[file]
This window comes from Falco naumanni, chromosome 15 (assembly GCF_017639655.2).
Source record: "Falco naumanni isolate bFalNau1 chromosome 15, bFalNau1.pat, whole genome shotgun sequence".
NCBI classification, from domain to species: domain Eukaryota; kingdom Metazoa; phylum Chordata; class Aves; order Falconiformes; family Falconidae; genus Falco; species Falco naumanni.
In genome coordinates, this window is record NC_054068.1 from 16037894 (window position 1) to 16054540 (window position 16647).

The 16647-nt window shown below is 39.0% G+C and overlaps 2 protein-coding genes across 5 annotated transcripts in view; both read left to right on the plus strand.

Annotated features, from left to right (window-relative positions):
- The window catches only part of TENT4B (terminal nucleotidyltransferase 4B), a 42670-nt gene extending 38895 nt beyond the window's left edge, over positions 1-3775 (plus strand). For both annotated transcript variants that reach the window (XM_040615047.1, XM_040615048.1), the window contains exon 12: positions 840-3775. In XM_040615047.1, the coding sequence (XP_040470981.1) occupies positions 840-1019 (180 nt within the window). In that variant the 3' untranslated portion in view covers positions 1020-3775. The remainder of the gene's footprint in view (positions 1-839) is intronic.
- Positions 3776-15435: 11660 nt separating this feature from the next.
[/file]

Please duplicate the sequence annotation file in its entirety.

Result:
This window comes from Falco naumanni, chromosome 15 (assembly GCF_017639655.2).
Source record: "Falco naumanni isolate bFalNau1 chromosome 15, bFalNau1.pat, whole genome shotgun sequence".
NCBI classification, from domain to species: domain Eukaryota; kingdom Metazoa; phylum Chordata; class Aves; order Falconiformes; family Falconidae; genus Falco; species Falco naumanni.
In genome coordinates, this window is record NC_054068.1 from 16037894 (window position 1) to 16054540 (window position 16647).

The 16647-nt window shown below is 39.0% G+C and overlaps 2 protein-coding genes across 5 annotated transcripts in view; both read left to right on the plus strand.

Annotated features, from left to right (window-relative positions):
- The window catches only part of TENT4B (terminal nucleotidyltransferase 4B), a 42670-nt gene extending 38895 nt beyond the window's left edge, over positions 1-3775 (plus strand). For both annotated transcript variants that reach the window (XM_040615047.1, XM_040615048.1), the window contains exon 12: positions 840-3775. In XM_040615047.1, the coding sequence (XP_040470981.1) occupies positions 840-1019 (180 nt within the window). In that variant the 3' untranslated portion in view covers positions 1020-3775. The remainder of the gene's footprint in view (positions 1-839) is intronic.
- Positions 3776-15435: 11660 nt separating this feature from the next.